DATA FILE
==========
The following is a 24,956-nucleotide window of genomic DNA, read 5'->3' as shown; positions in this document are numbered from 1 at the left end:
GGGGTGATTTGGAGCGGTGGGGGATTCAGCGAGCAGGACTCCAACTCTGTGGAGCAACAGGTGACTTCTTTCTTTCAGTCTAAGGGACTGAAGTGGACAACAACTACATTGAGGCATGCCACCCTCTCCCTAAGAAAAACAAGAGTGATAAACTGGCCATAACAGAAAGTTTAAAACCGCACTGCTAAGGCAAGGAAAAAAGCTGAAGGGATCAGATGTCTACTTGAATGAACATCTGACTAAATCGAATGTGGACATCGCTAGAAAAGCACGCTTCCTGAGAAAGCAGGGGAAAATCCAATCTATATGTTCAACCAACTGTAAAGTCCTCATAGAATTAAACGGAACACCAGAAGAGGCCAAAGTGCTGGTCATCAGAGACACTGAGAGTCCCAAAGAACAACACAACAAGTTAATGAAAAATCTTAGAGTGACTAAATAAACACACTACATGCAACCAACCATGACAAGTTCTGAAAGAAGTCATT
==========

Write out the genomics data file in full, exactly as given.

The following is a 24,956-nucleotide window of genomic DNA, read 5'->3' as shown; positions in this document are numbered from 1 at the left end:
GGGGTGATTTGGAGCGGTGGGGGATTCAGCGAGCAGGACTCCAACTCTGTGGAGCAACAGGTGACTTCTTTCTTTCAGTCTAAGGGACTGAAGTGGACAACAACTACATTGAGGCATGCCACCCTCTCCCTAAGAAAAACAAGAGTGATAAACTGGCCATAACAGAAAGTTTAAAACCGCACTGCTAAGGCAAGGAAAAAAGCTGAAGGGATCAGATGTCTACTTGAATGAACATCTGACTAAATCGAATGTGGACATCGCTAGAAAAGCACGCTTCCTGAGAAAGCAGGGGAAAATCCAATCTATATGTTCAACCAACTGTAAAGTCCTCATAGAATTAAACGGAACACCAGAAGAGGCCAAAGTGCTGGTCATCAGAGACACTGAGAGTCCCAAAGAACAACACAACAAGTTAATGAAAAATCTTAGAGTGACTAAATAAACACACTACATGCAACCAACCATGACAAGTTCTGAAAGAAGTCATT